Magazine article The Quill

How Mike Pence Went from First Amendment Advocate to Antagonist

Magazine article The Quill

How Mike Pence Went from First Amendment Advocate to Antagonist

Article excerpt

Mike Pence had come to protect the Fourth Estate.

In February 2005, five months before New York Times reporter Judith Miller was jailed for refusing to disclose a source to a federal grand jury, Pence, an Indiana Republican in the House of Representatives, and Rep. Rick Boucher, a Virginia Democrat, introduced the Free Flow of Information Act, a federal shield bill that would have afforded reporters some protection from revealing sources.

At a news conference called on Capitol Hill, Pence delivered the opening remarks. "I would humbly offer that if we give people the knowledge, the republic will be saved," he said. "The media is the only entity in America that has complete freedom to hold government accountable."

The proposed bill, Pence told reporters, would "pound some rivets around the First Amendment." The bill passed twice in the House but was scuttled in the Senate. Still, Pence's unexpected advocacy earned him praise from the press. A Columbia Journalism Review profile of Pence in 2007 carried the headline, "The Shield Bearer: How a conservative congressman from Indiana became journalism's best ally in the fight to protect anonymous sources."

Another Columbia Journalism Review feature written in 2016, four months after Donald Trump picked Pence as his running mate, painted Pence as having grown far less transparent and forthcoming with press. It's hard to imagine he'd still be described as an ally to journalists today. Now, Pence, the man who once co-sponsored a failed yet important piece of journalism legislation, is a key figure in one of the most restrictive administrations in American history.

"This is a great irony of the situation Pence finds himself in," said Andrea Neal, whose biography of the vice president, "Pence: The Path to Power," was released Aug. 1. "He went from being seen as a champion of the First Amendment to now being an accomplice of Donald Trump in these almost-daily attacks on the news media.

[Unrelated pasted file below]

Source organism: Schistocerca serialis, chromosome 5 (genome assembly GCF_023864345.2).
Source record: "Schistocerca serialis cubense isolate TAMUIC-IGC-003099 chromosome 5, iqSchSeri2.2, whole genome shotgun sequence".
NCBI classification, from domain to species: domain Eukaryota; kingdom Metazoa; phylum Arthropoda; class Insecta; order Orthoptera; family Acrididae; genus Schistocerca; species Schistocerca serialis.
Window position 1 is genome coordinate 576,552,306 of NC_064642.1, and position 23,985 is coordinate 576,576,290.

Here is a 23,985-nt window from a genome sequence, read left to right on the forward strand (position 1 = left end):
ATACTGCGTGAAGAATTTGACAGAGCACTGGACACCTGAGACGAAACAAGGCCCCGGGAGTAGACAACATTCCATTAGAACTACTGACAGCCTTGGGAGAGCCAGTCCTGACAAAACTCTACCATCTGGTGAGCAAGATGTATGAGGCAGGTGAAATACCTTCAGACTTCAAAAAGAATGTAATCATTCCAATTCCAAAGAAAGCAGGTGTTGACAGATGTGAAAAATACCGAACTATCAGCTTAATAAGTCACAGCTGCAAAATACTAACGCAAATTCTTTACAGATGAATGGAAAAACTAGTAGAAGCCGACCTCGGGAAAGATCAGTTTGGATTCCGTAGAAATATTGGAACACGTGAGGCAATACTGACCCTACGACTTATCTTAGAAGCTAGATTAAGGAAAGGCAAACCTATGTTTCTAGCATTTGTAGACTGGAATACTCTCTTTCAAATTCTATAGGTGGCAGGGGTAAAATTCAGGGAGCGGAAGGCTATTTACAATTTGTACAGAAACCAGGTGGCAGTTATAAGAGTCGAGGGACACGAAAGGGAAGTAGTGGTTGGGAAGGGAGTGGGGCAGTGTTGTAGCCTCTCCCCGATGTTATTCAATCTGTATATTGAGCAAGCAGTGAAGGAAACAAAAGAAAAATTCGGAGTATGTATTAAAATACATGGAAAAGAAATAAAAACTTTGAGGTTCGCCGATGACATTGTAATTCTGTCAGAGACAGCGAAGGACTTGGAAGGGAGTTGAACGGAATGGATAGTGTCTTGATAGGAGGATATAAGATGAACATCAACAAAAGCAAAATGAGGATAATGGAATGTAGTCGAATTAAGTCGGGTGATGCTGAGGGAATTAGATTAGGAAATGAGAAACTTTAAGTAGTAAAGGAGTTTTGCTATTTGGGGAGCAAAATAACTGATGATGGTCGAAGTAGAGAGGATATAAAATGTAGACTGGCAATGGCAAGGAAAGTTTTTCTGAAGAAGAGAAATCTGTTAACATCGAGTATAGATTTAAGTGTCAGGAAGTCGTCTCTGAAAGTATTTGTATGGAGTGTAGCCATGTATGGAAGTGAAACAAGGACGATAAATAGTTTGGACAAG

"I don't think that's where Pence's heart is, but he's playing along."

'ONE OF MY GREAT INSPIRATIONS'

Pence's affinity for the First Amendment can be traced back to his childhood in Columbus, Indiana. His boyhood best friend, Jeffrey Brown, was the son of Robert N. Brown, the owner of the local newspaper, The Republic, and several other newspapers in the region. "[Pence] would have had a very early appreciation for the role of the press in the local community," Neal said.

Pence and Jeffrey Brown remained close. They were groomsmen in each other's weddings, and Pence later officiated at the funeral of Robert Brown. While speaking to the House Judiciary Committee about the shield bill in 2007, Pence pointed out Jeffrey Brown in the audience. Brown's father, he said, "had an enormous impact on my life and continues to be a lodestar to me of what it is to have integrity in journalism. Very much his example inspired my work on this."

(Pence, via his press secretary, didn't respond to requests for comment for this story.)

Pence's political stances regarding press rights also may have been informed by his time as a radio commentator, a foray that began in 1988 following the first of two failed congressional campaigns. Pence, who has described his style as "Rush Limbaugh on decaf" expanded his reach in 1994 when Network Indiana hired him to fill its weekday 9 a.m. to noon slot.

Scott Uecker, the former programming director at Network Indiana, said Pence was strong on his values but "very likable" He didn't play devil's advocate to get a rise out of listeners.

The "Mike Pence Show" helped revive his political career, boosting his name recognition prior to his third congressional campaign. Pence, who had lost to incumbent Phil Sharp by 6 points in 1988 and 18 points in 1990, took 50.9 percent of the vote in Indiana's 2nd Congressional District in 2000 and received at least 60 percent in each of the next five congressional elections.

"A lot of people have blamed us for making him the governor of Indiana," Uecker said. …

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